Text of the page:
Attribute binding

Standard binding

Consider the following expression.

<button title.attr="title">Undo</button>

Binding to “.attr” means that you’re binding to an attribute rather than a property. This type of binding is unidirectional. Altering the attribute through typical methods won’t update the data context. To simultaneously update the attribute and the binding context, modify the property within the context, which will then auto-update the attribute.

When working with a view model or a bindable element that serves as your binding context, you can straightforwardly employ the setProperty method on that context.

this.setProperty("title", "Hello World")

If you want to affect it from the outside, you will need to know the binding context id and then you can the setProperty method on the data store., "title", "Hello World")

Conditional binding

You can set attributes based on a conditional expression.
There are two types of conditions.

  • if – data-value.if=”…”
  • case –”…”

The value of the attribute is the crux of the matter.

if example

<div data-value.if="age < 20 ? 'young'"></div>
<div data-value.if="age < 20 ? 'young' : 'old'"></div>

It’s crucial to understand that we’re leveraging the ternary syntax of JavaScript in these expressions. There are primarily two examples showcased above.

For the second example, there will always be a determined value. This is attributed to the presence of an ‘else’ definition. Interpreting the expression in simple English, it would translate to: “If the age surpasses 20, then the attribute’s value will be ‘young’; otherwise, it will be ‘old’.”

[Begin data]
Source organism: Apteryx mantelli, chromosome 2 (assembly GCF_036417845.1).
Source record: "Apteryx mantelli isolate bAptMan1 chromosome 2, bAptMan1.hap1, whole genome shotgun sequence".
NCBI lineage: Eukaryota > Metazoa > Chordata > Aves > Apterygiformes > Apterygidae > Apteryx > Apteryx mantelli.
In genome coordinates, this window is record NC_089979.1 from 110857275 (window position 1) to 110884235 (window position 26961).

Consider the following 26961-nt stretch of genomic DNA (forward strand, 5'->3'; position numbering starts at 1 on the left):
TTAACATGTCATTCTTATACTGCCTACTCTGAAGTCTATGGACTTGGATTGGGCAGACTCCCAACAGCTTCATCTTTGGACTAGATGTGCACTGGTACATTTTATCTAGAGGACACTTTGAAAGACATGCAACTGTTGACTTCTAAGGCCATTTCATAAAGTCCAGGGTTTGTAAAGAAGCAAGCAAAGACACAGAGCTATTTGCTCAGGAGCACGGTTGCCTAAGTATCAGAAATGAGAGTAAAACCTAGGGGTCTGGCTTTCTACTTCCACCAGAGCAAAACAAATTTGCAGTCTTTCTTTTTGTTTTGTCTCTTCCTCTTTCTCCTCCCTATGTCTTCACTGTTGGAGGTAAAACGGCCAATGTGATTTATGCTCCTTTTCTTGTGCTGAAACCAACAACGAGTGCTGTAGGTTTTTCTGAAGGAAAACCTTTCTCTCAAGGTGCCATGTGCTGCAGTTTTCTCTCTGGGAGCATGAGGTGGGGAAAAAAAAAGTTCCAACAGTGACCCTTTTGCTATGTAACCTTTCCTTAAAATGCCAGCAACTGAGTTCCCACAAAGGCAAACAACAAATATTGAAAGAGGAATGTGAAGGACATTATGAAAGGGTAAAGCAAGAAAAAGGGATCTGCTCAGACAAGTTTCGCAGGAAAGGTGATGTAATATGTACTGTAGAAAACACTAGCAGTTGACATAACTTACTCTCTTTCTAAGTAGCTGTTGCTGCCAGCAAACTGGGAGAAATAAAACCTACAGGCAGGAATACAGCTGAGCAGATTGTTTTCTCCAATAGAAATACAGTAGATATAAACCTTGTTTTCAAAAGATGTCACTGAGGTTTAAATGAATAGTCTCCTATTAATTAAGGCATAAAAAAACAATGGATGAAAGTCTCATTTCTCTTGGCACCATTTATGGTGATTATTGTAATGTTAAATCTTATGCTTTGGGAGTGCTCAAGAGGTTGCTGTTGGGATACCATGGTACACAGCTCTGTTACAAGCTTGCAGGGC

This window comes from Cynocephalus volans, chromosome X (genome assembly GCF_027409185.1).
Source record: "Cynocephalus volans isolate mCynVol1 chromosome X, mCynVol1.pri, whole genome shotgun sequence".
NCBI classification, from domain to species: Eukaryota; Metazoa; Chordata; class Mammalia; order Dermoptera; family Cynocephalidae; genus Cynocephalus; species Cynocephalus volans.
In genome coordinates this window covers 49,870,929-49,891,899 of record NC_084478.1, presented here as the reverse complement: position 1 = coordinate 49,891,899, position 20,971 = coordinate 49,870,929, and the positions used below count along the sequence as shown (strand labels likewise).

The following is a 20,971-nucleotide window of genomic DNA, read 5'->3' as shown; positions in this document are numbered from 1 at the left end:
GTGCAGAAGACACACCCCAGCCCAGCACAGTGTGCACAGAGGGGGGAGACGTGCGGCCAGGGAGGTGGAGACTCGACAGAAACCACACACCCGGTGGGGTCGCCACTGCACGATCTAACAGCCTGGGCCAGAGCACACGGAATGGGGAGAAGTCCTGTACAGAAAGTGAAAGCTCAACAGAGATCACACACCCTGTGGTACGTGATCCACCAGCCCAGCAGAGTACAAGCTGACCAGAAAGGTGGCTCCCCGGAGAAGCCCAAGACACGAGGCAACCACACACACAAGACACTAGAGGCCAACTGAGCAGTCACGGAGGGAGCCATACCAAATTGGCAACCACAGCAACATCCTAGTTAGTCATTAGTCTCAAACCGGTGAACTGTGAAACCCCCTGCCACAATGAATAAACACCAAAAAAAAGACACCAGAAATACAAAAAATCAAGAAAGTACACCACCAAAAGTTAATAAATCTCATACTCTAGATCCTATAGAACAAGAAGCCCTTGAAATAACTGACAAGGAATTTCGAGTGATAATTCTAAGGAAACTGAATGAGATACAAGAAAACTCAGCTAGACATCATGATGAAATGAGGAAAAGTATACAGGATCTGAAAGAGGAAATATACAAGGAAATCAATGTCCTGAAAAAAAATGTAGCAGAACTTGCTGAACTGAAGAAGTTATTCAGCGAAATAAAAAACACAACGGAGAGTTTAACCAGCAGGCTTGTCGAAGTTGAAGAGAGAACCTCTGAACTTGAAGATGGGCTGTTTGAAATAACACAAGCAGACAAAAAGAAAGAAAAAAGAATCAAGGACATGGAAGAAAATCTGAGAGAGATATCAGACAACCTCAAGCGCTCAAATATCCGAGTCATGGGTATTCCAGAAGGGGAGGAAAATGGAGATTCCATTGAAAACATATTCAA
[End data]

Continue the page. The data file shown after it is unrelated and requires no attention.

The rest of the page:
The first example is more nuanced because it solely presents an ‘if’ condition. In such scenarios, if the condition is met, the attribute value gets assigned. Conversely, if the condition isn’t satisfied, the attribute gets omitted.

In certain instances, you might wish to toggle attributes based on specific conditions. Consider the ‘disabled’ attribute as an illustration. As attributes should inherently possess values, the customary approach is to equate the attribute’s value with its name.

<input disabled="disabled" />

This is how you would set the above attribute using JavaScript.

if (age > 20) {
  document.querySelector("input").setAttribute("disabled", "disabled")

Utilizing markup offers a more streamlined approach compared to writing extensive code to observe property changes, conduct conditional evaluations, and then either update or remove the value based on the outcome. It simplifies the process and enhances code readability.

<input disabled.if="age > 20 ? "disabled" />

case example

<div"age < 20: 'young', age < 30: 'mid', default: 'old'"></div>

Within this structure:

  • If the age is less than 20, the result will be ‘young’.
  • If the age is between 20 and 30 (exclusive), the result will be ‘mid’.
  • For all other cases, the result will default to ‘old’.

You can include numerous expressions within this attribute, ensuring they are separated by commas. This provides a concise way to handle multiple conditional checks directly within the markup.

If you omit the default within the structure, and none of the given expressions evaluate to true, the attribute won’t have any assigned value. Consequently, it will be removed from the element. This behavior provides flexibility, allowing developers to define attributes only when certain conditions are met and ensuring no redundant or unnecessary attributes are present when conditions are unmet.

Toggling attributes

You can toggle attributes swapping between true and false or adding and removing the attribute.

<button click.attr.toggle="[this](aria-expanded='true')">Toggle Expanded</button>
<button click.attr.toggle="[this](data-hidden)">Toggle Hidden</button>

There are two examples there.

The first (aria-expanded) defines that we are going to be setting the attribute value to true or false. When you click on this button and no aria-expanded attribute exists it will start by setting it to true as defined in the statement. From then on it will toggle between true and false.

The second only defines the attribute name and thus it will add or remove the attribute as required.